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Light Up July 4th -- Safely

Before you light up that sparkler, learn some fireworks safety tips to help you bring in Independence Day with a bang, and without injury.
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WebMD Feature

Watermelon, hamburgers, red, white, and blue, and of course, fireworks -- are all the makings of any good Independence Day party. From Roman candles to cherry bombs to bottle rockets, it's one of the few times a year that Americans feel compelled to strike a match and watch sparks fly.

While this may be amusing, setting off fireworks isn't exactly the safest way to celebrate our independence -- and in some cases it's even illegal. This year, before you light up that sparkler and start practicing amateur pyrotechnics, learn some safety tips from experts who can help you bring in July Fourth with a bang, but without injury.

Independence Day

Dating back to Independence Day in 1776, when John Adams penned a letter to his wife Abigail saying, "I am apt to believe that this day will be celebrated by succeeding generations as the great anniversary festival. It ought to be solemnized with pomp and parade, with shows, games, sports, guns, bells, bonfires, and illuminations," fireworks have been a part of our country's history.

More than 100 years later, there were approximately 9,700 fireworks-related injuries in 2003, according to the American Pyrotechnics Association.

"Because more fireworks are used on and around the Fourth of July in the U.S. than in any other celebration in the world, there is a larger concentration of injuries," says Ann Crampton, spokeswoman for the National Council on Fireworks Safety.

Fireworks Injuries

Boys, curious creatures that they are, are the most likely to be injured.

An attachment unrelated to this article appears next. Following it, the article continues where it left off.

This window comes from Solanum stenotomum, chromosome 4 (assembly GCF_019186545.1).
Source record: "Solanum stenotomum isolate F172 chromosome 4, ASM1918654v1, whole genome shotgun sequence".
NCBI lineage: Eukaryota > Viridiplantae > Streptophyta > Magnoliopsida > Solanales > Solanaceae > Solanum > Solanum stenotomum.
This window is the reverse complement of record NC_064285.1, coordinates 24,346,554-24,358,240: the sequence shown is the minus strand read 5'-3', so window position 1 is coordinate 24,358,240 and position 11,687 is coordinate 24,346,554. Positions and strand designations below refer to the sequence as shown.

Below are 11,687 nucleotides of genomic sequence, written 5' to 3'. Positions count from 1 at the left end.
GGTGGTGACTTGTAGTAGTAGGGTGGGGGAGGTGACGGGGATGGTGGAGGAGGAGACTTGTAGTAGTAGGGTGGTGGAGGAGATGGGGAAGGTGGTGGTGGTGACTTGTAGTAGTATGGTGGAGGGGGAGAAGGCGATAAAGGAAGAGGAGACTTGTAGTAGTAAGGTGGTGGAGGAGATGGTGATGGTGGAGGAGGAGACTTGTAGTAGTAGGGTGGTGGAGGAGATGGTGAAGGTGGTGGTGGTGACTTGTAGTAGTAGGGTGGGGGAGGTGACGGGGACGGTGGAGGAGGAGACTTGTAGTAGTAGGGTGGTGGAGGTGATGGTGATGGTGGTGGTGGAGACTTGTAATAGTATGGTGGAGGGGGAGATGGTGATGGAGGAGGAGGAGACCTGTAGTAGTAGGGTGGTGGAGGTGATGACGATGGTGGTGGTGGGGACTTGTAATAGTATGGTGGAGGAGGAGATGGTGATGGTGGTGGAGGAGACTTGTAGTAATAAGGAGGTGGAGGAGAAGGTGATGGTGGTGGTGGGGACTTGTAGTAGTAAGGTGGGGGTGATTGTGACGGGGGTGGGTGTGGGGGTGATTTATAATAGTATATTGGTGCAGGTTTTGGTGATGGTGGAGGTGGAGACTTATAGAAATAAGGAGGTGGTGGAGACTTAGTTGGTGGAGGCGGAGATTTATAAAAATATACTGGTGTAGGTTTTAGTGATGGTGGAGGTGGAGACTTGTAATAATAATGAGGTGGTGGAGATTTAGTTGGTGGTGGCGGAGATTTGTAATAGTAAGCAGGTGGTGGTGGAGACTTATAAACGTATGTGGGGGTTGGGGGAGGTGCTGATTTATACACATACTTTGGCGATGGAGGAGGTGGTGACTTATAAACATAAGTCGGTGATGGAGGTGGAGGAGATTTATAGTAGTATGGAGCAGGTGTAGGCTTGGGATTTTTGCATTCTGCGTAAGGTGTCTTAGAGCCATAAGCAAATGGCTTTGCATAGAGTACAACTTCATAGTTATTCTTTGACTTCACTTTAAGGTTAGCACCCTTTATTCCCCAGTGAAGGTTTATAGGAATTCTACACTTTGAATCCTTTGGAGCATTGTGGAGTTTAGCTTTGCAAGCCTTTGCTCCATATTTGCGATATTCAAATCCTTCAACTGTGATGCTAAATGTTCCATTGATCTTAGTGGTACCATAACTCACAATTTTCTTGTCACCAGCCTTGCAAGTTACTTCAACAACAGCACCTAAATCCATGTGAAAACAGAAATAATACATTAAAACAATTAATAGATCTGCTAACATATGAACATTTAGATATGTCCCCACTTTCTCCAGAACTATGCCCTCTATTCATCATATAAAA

"The group that is most likely to be injured is teen boys, and I don't think that's surprising," says Crampton. "Kids that age are adventurous and they like to take risks."

Most commonly, fireworks-related injuries involve children under 14; 75% of those are boys, according to the National Center for Injury Prevention and Control. The hands and fingers, the eyes, and the head and face are most frequently injured, and more than half of these injuries are burns. The culprits that cause the most injuries are: sparklers (26%), firecrackers (18%), and rockets (15%).

Kids and Fireworks

While kids are the most likely to get hurt, for parents, this means that you should never leave your children alone with fireworks -- even fireworks as seemingly benign as sparklers, which were associated with the most injuries in children younger than age 5 in 2001, according to the National Center for Injury Prevention and Control.

"Close adult supervision is the most important thing that we can get out to people about safety on the Fourth," says Crampton. "Choose an adult who is reliable, responsible, and will have his wits about him at the end of the day. Have him follow directions, look at the product, see what it's supposed to do, and what its proper use is."

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